After much thought, I decided to apply for a work permit in Canada, which was easier than having to wait months for my PR to come. Also, if I could prove I was a professional in my home country, it’d really help my chances of getting in. I applied in September 2018, downloaded the application form, filled it out myself and attached all the necessary documents. Then I submitted it and went for the interview. The asked why I wanted to work in Canada. The questions weren’t that serious. I think more professionals should consider this route because it’d be faster for them. 

In early 2019, my work permit was approved and half of the work was done. The other half involved getting certified to work as a pharmacist in Canada. Around this time, we got married.

Was it a destination wedding?

LMAO. No, it wasn’t. It even happened in absentia because he couldn’t come down to Nigeria because of work. So, he was in Canada at the time of the wedding while I was in Nigeria. But it was a very happy one because I had family around. It happened in April, and I left Nigeria three months after. 

My last months in Nigeria were basically me spending more time with my sister and her family because I was leaving them after … years. Even though, they also had US Japa plans in motion already. I left Nigeria in the second half of 2019, just before COVID struck.

What is Canada like?

First of all, the cold is terrible. People talk about it a lot but they don’t really do justice to it. You get four months of good weather at most. After that, it’s like Winterfell from Game of Thrones. I expected the weather would be harsh, but this is far beyond my expectations. I miss not having to pay for heat, to be honest.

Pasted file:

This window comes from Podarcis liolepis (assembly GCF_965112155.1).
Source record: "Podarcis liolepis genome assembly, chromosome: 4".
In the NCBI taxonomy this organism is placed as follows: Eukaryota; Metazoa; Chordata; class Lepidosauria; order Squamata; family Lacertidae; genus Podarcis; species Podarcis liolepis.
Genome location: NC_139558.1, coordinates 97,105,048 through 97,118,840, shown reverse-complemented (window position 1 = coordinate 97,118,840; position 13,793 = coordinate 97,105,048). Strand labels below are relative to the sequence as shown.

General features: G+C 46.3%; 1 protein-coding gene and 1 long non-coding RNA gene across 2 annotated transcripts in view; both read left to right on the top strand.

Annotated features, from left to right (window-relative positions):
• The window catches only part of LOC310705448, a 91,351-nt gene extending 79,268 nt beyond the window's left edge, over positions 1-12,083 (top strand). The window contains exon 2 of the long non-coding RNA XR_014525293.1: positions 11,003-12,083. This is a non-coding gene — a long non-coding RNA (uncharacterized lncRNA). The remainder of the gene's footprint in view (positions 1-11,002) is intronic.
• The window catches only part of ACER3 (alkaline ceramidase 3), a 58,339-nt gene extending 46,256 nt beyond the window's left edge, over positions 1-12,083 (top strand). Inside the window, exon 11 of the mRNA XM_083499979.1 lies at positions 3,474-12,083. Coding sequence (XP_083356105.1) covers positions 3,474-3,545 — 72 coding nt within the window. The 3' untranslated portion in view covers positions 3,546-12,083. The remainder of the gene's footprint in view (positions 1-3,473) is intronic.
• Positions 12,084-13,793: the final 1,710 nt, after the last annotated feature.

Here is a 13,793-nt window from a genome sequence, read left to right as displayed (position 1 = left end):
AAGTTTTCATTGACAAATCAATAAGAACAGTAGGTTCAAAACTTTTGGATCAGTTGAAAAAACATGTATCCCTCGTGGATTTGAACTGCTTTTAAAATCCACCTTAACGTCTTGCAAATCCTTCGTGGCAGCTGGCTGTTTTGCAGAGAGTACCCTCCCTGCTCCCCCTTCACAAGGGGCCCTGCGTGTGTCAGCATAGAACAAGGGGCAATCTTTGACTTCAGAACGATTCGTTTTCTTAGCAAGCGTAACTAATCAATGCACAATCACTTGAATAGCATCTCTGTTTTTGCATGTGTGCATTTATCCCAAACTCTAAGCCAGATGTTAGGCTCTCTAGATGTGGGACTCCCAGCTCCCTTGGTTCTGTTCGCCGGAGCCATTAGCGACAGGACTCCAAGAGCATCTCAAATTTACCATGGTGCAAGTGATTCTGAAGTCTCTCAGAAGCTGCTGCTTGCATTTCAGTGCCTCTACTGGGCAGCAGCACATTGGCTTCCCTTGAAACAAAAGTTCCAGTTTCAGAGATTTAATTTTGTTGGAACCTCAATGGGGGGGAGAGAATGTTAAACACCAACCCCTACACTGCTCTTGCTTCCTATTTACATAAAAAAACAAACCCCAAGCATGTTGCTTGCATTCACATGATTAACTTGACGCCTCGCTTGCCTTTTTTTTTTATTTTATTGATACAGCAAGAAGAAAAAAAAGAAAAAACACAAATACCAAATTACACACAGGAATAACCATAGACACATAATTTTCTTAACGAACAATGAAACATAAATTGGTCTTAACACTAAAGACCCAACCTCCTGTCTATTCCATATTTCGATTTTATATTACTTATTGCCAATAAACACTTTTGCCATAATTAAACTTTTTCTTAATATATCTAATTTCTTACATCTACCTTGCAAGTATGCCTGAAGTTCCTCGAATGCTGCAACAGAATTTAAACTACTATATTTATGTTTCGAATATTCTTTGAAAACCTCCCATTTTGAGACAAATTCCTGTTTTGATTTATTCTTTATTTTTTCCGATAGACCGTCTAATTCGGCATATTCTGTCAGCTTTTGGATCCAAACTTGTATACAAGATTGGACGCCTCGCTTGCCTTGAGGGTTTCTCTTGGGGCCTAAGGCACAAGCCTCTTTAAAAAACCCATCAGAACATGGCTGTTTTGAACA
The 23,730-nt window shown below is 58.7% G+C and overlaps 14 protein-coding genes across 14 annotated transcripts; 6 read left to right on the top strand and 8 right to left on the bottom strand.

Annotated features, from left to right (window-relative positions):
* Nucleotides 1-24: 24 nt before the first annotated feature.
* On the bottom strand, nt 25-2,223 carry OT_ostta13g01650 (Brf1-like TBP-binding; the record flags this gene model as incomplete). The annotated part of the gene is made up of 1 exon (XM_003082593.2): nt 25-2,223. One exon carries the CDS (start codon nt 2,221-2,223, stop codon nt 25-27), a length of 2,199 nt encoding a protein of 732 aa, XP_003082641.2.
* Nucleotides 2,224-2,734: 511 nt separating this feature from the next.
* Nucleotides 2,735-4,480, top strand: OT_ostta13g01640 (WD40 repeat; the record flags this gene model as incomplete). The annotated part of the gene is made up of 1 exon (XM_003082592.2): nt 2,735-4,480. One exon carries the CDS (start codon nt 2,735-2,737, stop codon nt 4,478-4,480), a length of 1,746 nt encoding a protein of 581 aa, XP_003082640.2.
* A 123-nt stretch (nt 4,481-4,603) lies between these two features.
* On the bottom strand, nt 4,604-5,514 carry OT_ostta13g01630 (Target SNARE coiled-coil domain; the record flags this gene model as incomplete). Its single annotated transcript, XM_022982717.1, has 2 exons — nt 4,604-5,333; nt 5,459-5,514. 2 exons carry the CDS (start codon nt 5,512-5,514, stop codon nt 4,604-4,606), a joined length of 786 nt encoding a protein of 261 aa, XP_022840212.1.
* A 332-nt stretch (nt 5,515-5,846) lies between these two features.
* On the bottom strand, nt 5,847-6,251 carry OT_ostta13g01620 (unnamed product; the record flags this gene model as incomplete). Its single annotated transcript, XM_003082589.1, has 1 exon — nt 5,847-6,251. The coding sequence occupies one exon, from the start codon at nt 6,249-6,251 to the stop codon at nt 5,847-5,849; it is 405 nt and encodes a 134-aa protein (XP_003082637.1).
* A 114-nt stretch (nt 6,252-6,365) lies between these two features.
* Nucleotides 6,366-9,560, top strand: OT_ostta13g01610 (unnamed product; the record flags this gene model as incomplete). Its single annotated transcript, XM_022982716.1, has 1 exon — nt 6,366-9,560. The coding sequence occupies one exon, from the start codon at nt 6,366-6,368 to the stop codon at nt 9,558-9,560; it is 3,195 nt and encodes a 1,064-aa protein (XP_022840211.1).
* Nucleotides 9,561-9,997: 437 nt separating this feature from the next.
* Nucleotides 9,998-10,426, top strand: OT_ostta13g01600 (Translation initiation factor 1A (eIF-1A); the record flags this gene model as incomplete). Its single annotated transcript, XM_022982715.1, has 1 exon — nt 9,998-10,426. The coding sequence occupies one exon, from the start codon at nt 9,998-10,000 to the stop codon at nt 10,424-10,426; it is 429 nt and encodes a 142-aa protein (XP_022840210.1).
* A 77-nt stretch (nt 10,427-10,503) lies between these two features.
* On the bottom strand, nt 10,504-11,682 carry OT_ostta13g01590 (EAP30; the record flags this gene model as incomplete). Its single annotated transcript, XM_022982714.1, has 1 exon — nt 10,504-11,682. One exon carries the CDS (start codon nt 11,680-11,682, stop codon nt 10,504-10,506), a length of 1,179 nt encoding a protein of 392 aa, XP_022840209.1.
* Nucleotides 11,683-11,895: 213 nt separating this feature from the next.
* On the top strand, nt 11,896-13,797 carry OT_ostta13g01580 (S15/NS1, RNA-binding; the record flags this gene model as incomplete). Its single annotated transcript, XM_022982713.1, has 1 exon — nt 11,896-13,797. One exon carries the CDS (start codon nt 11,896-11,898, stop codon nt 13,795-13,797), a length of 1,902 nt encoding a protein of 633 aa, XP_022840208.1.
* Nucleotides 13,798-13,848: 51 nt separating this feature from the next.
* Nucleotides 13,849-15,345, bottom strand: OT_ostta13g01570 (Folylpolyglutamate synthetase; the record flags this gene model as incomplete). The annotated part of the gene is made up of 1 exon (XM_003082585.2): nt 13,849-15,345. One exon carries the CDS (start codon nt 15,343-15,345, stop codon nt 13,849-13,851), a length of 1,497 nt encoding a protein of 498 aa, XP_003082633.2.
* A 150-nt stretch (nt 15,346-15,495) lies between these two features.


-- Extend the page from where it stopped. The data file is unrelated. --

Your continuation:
Also, this country is ridiculously big. You’ll be in the same state with someone, but you’ll drive six hours just to get to them. And I think the sparse population makes you feel the sheer size of the place more strongly. There’s just so much space with not enough people in it.

I’ve met a lot of Nigerians here, but I also have family here, so I mostly meet people related to the people I already know. 

Canadians are generally more laid back than Americans. It’s a very ajebutter country. I’m not sure they have that many problems.

A postcard from Canada

Tell me about working in Canada

When I got here, I had to sign up for the Canadian Board examination to get certified and licensed to practice pharmacy. It’s the hardest thing I’ve had to do in a while. 

In Nigeria, I’d been practising for more than ten years. Here, I had to start reading as if I was in school. Even worse, the materials were different from what I learnt in school. The process involved an exam, a few months of monitored internship/apprenticeship and a final assessment.

I bought all the books I needed and started studying for the exam. The whole licensure process cost me about CAD$3,000 and I needed to pass my exams on first attempt. If not, I’d have to do a bridging program that cost about CAD$13,000 at a university in Canada. That was obviously not an option. 

So, I stuck to the grind of studying like hell to make sure I cleared everything at onve. The whole process usually takes 12 to 18 months, but in my case, it took two years and I didn’t fail any exam.

How come?

It was in the middle of COVID, so I couldn’t do my internship until the lockdown eased in 2021. I got fully licensed in January (2022), and I’ve been practising since.

How are you doing right now?

I can finally say I’m where I want to be. I have my own family and a blossoming life here. I’m finally earning money, but I’m eyeing the government for taking so much in taxes. I don’t really mind anyway, though, because things really work here. 

I don’t have to worry about healthcare costs or school fees for my daughter. All in all, I got the life I wanted when I came here.

Want more Abroad Life? Check in every Friday at 9 A.M. (WAT) for a new episode. Until then, read every story of the series here.



Zikoko amplifies African youth culture by curating and creating smart and joyful content for young Africans and the world.